Why street photos should tell stories

Street photographs are a bunch nowadays. Some are good, some are bad. A big, big some are forgotten, the little, little, little some stays in our mind, so much so that we like to see them again, just like how we re-watch a movie, much like how we like to remember our past. Most of the time the Photos that we remember are the ones that told a story. The one that got the idea across. It could be argued that  a single photo cannot tell a narrative. A single photo is an event, and it is not what had happened , but it is what can be narrated. Narratives connects events and therefore a photo is a slice of a narrative.

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So why should Street Photographs Tell Stories? Today I can think of five reasons.

1. We see them everyday. Therefore they are boring enough to solicit our attention unless you have another way of presenting them not just differently but engaging enough to glue your viewers to see them in a novel way. True enough, photos loses its novelty when successful photos are copied excessively. Be inspired but do not plagiarize. Learn to shoot everyday scenes according to your unique vision. Our Street Photography is the story of our lives.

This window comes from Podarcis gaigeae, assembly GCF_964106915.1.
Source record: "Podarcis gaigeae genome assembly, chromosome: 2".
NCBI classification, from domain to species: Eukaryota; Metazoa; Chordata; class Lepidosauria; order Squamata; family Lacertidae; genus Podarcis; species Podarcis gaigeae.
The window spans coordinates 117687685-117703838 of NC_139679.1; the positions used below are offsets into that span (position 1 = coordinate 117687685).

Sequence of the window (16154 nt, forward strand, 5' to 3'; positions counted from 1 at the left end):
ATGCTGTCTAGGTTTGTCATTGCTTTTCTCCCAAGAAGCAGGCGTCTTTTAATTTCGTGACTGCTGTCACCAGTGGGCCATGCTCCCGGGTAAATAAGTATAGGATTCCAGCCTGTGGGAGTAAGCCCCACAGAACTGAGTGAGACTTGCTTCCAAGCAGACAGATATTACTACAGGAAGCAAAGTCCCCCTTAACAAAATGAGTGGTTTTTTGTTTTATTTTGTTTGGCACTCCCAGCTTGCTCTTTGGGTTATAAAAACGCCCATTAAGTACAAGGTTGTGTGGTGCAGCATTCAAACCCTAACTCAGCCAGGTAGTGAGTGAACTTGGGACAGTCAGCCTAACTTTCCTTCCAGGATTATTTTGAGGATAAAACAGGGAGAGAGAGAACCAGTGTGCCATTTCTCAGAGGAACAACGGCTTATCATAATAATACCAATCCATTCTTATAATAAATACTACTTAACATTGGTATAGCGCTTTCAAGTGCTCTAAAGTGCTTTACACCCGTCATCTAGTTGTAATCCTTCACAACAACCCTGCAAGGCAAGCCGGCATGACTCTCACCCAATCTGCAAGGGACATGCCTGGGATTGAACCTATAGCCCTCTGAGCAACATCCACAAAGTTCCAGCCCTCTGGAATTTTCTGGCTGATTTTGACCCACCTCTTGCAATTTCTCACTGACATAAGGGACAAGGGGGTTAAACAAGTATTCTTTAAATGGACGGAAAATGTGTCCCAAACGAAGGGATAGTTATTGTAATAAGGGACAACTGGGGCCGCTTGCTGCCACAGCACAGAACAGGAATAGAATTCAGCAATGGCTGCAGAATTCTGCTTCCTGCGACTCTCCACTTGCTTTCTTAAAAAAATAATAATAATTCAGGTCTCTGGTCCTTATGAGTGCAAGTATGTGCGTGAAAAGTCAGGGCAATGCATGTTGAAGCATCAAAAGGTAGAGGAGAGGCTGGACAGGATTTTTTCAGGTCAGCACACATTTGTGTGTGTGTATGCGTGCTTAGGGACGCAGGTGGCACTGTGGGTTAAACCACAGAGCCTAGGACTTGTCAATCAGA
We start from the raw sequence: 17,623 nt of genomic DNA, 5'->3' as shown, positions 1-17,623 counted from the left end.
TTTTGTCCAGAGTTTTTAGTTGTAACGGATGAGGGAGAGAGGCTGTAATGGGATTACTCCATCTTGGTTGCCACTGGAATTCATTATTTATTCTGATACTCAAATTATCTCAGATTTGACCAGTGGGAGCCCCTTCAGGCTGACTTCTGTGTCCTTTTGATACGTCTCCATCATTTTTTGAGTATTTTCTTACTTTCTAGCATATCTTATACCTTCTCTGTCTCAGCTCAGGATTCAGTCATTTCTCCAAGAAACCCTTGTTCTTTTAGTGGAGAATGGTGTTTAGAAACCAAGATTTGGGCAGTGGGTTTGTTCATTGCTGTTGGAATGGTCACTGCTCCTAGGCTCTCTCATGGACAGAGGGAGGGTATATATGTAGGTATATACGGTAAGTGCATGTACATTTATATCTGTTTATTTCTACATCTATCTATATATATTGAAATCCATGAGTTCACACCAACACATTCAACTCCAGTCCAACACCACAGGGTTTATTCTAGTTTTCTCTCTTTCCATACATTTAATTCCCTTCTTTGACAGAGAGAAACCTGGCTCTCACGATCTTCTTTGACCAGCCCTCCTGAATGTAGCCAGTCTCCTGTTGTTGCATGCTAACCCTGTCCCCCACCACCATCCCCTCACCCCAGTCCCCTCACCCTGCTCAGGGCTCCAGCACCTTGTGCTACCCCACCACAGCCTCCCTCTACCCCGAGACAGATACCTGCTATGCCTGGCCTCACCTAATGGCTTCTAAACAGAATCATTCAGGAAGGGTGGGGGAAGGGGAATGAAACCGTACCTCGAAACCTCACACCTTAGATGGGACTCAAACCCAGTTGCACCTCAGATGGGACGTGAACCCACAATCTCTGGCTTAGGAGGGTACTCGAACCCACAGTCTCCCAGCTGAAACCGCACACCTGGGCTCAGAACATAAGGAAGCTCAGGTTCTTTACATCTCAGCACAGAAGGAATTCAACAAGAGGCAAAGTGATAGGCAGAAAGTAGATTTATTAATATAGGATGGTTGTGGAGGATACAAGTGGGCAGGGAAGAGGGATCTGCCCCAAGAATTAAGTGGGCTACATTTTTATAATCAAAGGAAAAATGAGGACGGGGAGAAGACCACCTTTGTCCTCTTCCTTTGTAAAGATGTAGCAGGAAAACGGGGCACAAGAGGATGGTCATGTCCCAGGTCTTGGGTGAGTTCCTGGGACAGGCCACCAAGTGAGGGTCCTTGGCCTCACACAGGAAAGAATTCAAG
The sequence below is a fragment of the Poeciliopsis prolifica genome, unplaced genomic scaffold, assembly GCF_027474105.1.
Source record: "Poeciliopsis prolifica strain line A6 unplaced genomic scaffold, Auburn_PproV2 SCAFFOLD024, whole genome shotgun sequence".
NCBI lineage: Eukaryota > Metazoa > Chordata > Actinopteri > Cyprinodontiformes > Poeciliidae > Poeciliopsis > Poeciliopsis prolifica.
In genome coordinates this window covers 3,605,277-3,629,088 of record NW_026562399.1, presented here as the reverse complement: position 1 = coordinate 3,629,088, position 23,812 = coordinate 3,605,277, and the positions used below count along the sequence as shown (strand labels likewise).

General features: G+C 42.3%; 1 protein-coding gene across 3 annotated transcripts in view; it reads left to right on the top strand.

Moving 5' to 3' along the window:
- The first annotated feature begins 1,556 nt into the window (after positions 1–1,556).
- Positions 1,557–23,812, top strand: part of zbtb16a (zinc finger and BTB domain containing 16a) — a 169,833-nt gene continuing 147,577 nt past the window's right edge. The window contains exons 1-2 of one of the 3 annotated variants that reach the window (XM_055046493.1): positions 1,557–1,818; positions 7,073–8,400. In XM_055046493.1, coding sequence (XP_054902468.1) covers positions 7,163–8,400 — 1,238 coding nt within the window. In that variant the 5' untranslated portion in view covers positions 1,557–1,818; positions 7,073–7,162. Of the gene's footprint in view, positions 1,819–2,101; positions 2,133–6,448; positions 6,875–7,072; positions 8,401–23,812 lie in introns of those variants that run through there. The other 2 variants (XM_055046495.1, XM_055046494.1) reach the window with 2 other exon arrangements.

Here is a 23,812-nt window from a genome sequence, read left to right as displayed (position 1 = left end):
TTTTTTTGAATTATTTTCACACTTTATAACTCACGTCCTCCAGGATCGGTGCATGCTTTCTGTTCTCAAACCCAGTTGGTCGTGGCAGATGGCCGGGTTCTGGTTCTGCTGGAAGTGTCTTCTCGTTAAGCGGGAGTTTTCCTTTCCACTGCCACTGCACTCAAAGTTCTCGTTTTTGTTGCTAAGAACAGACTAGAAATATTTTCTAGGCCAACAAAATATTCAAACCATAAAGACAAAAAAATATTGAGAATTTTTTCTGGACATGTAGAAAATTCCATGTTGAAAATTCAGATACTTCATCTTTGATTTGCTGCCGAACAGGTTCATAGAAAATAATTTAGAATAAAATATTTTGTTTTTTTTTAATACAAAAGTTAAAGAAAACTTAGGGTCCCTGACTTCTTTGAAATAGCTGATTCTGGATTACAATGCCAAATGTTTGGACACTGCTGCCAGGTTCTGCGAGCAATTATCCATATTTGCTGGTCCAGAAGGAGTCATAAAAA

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2. Storytelling allows the viewers and the photographer have a relationship. By shooting captivating anecdotal scenes that people, your viewers can relate to, pulls them in to the image and allows them to understand your photo. This helps gets the message across, because most of the time, the inability of the photograph to literally speak creates a myriad of interpretation. We cannot help that. Even in vocal conversations there is misinterpretation. What is important here is you attracted and engaged a viewer to a story you told.
Ming Thein in his “Photography and Psychology: It’s All a Mind Game” The Huffington Post (3 Dec 2013) article cites : “photography is fundamentally a relationship between the photographer and the viewer. Nothing more, nothing less. At its core, a successful image is about communication: it must tell the viewer the photographers’ intended story, through an entirely and solely visual means of communication.
Read more at http://www.huffingtonpost.com/ming-thein/photography-and-psychology-part-1_b_4380400.html

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3. Story-telling Photos appeals to good sense and targets the emotions of viewers makes your photo memorable. We should shoot the “How, What and Who”.  If you want to convert viewers to kind or way of delivering your message, or your image itself, photos must encapsulate the how the mood was or the what feeling was, who was relevant then, when the photo was taken, that entire street shooting experience. That includes having a dominant foreground, informational background, details and close-up of objects or persons.  If you shoot Emotions you shoot Life, you have Associations, you have Impact.